Rosetta Stone is worth it if you’re a beginner and want to immerse yourself in a new language. Rosetta Stone teaches you vocabulary using audio and images and it helps you actively practice the language. But it’s not a good option for intermediate or advanced learners.

What’s the best way to use Rosetta Stone?

The best way to use Rosetta Stone is to study consistently and complete the lessons in order. Completing the additional practice activities, like Stories and Seek & Speak, can help reinforce what you learn in the lessons. Because Rosetta Stone focuses on speaking skills, it’s best to enable your microphone and use the speech recognition technology to improve your pronunciation.

Can you become fluent with Rosetta Stone?

No, you will not become fluent by studying a language with Rosetta Stone. This is especially true if you’re studying a less popular language like Japanese, Korean, or Arabic. However, you can learn the basics of a language and start having simple conversations.

Is Babbel better than Rosetta Stone?

Overall, Babbel is better than Rosetta Stone. Babbel offers more comprehensive courses and teaches you a more natural way to speak your target language. While Rosetta Stone is better at teaching you to think in another language, Babbel’s courses cover more content and help you become an intermediate speaker.

Is Duolingo as good as Rosetta Stone?

Duolingo is definitely not as good as Rosetta Stone. In addition to advertisements that interrupt your Duolingo lessons, the app doesn’t teach you any natural language. The sentences are random and the lessons are very basic, more like a game. Rosetta Stone’s approach is backed by scientific research and the courses help you absorb a new language over time.

Rosetta Stone Review Methodology

This Rosetta Stone review is completely independent and all of the opinions are mine. I’m not affiliated with Rosetta Stone in any way and I didn’t receive any compensation to write this review. In addition to testing the app myself, I also read reviews online to see what other language learners liked and didn’t like about the Rosetta Stone courses.

Chad Emery

Chad is the founder and editor of Langoly. He was a TEFL-certified English teacher for many years and has been an active language learner for many more. His articles have been featured around the web by organizations like the Government of Canada's Translation Bureau and Simon & Schuster. In his free time, Chad is an avid traveler and loves running in new places. Connect with Chad on LinkedIn.

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  • I bought the French CD Package from Rosetta Stone for $450. Now they no longer support the platform because it uses Adobe Flash, and Rosetta Stone have not made any updates to compensate. So, my purchase is now worthless. I contacted customer service hoping that they would compensate by providing me free access to the online platform, but they did not offer anything.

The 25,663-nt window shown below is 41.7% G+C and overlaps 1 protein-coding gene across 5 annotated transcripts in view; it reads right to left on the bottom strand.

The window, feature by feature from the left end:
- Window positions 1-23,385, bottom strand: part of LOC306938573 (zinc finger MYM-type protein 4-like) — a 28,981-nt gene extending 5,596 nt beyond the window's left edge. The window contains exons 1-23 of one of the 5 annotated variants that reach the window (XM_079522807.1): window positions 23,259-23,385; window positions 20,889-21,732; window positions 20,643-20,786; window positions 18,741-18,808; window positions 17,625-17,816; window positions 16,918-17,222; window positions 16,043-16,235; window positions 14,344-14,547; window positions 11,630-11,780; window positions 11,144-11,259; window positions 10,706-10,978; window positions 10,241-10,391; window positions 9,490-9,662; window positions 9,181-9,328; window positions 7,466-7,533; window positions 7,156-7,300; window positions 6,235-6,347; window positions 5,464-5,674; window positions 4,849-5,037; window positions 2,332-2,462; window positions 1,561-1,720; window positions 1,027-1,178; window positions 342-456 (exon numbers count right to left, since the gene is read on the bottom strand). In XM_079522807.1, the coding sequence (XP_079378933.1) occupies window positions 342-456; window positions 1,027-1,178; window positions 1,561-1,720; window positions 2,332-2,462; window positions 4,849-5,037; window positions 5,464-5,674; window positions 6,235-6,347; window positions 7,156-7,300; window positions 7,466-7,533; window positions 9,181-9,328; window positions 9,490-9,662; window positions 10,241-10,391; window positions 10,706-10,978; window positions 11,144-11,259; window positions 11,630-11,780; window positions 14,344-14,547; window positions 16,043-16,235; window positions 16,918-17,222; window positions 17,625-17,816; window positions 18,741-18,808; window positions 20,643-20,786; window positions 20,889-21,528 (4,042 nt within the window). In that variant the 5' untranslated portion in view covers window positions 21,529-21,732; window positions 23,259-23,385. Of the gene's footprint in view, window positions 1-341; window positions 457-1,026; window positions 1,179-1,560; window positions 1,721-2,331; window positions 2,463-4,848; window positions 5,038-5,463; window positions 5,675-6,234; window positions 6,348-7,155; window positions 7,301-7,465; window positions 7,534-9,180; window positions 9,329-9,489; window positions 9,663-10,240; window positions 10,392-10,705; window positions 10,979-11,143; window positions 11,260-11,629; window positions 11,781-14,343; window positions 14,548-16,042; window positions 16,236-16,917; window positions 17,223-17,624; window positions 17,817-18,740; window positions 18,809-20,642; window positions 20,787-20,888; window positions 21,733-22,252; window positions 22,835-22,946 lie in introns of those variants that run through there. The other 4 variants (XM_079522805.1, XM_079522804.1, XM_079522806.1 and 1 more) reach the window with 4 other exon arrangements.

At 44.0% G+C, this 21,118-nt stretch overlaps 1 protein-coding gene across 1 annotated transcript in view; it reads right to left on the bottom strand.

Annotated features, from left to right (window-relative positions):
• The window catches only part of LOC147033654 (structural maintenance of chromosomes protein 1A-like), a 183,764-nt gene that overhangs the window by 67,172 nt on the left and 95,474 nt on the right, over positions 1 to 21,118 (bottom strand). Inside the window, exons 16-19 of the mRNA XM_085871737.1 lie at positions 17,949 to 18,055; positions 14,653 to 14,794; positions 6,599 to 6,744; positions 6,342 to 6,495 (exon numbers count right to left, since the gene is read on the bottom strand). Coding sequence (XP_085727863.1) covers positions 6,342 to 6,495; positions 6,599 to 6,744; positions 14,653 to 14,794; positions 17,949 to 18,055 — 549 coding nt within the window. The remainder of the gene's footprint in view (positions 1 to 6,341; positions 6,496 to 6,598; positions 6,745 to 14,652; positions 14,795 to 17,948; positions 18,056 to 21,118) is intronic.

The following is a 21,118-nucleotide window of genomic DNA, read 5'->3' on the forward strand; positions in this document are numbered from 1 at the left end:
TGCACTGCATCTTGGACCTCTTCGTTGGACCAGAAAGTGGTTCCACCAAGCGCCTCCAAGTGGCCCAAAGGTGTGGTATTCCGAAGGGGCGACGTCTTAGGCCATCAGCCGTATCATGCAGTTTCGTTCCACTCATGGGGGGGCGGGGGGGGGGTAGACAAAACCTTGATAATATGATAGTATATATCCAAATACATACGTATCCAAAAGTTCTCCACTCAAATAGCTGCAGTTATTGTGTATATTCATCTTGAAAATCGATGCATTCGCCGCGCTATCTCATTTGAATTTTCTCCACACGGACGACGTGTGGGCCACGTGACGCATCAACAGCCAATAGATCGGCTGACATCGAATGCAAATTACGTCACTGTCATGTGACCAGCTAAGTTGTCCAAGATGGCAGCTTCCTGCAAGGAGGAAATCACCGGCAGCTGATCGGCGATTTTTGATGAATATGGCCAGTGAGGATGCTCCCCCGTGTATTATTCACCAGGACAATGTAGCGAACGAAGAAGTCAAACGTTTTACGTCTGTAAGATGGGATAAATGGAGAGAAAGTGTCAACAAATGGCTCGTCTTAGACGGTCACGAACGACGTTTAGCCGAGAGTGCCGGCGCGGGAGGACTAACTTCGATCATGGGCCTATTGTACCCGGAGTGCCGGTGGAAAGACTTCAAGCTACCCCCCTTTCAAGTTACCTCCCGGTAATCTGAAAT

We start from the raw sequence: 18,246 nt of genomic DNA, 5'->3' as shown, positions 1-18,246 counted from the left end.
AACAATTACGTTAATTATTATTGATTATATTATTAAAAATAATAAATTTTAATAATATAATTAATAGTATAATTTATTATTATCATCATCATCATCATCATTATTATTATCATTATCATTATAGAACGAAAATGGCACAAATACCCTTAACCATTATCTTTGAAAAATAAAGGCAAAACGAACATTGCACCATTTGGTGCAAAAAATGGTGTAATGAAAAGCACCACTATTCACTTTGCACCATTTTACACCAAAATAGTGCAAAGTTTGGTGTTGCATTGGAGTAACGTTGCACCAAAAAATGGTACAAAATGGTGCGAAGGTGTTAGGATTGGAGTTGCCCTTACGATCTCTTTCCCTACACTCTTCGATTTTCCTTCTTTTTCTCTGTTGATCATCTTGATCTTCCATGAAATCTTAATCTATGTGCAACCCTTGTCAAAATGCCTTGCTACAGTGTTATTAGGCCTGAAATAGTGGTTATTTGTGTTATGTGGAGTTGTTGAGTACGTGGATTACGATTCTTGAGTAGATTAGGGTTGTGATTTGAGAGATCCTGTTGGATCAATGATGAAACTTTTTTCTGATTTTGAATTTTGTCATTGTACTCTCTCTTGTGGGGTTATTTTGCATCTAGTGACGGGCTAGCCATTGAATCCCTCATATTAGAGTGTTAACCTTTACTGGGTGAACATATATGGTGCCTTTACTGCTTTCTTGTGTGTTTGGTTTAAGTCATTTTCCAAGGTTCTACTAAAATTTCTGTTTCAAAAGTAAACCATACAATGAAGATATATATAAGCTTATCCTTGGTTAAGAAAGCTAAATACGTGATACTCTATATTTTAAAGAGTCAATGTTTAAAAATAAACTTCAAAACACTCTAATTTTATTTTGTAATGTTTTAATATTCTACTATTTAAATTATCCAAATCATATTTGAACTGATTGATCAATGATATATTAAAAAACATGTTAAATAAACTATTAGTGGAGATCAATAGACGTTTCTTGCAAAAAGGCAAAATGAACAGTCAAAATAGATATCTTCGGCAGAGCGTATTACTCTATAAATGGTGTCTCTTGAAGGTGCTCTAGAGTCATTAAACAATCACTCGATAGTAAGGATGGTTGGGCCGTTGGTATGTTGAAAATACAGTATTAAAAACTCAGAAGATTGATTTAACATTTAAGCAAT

• I bought Rosetta Stone back when they were using DVDs. I was still working, and had the funds but not the time. Now I am retired and I have the time-but the DVDs no longer work.
    Rosetta Stone’s solution was to buy the updated product, at a discounted price. Do they have no shame? Why would I spend more money with a company that already got more of my funds than they should have? They actually told me to purchase the “forever” product, and then send a copy of the receipt and they would expedite my “partial” refund. Do they think I trust them? Trust is built, and I have no trust in their company, or its products.

    • I have the same situation. Bought a CD and now they don’t work. The company offers me to buy their program again. This is a fraud. This is cheating customers.

  • I purchased Rosetta Stone’s DVDs several years ago for $400. I worked on learning Spanish some, but life and frustration got in the way. I took it up again a little over a year ago and nearly completed all the lessons.

    However, I’m also doing computer updates and found out the software is no longer supported. Customer service said to buy the lifetime program and they would offer about half off. I still want to learn, so I reluctantly went ahead and purchased it, but didn’t get a receipt to show for it. Trying the online version was also much more difficult than the desktop software and very hard to navigate when using assistive technology.

  • Just wanted to comment that the review of the Japanese and Mandarin courses state that you will not learn how to read with Rosetta Stone. Sorry, this is incorrect! Perhaps the reviewer missed the language script settings that allow you to choose a romanized transcription (pinyin for Chinese and romaji for Japanese) or the characters and furigana. I am currently learning both of these languages with Rosetta Stone.

  • For everyone who bought CDs that no longer work, I had many Rosetta Stone CDs in various languages. You guys must have missed the emails that allowed us to upgrade. All of mine could be upgraded to unlimited languages for free (got an email for each CD set). It was the best deal ever. I did not need a bunch of free lifetime unlimited language subscriptions. They allowed me to upgrade and give them away (I asked permission). I further upgraded one subscription for myself to include live coaching for a yearly fee. There was a deadline with those upgrade offers, though. If you didn’t check your email, you missed the boat.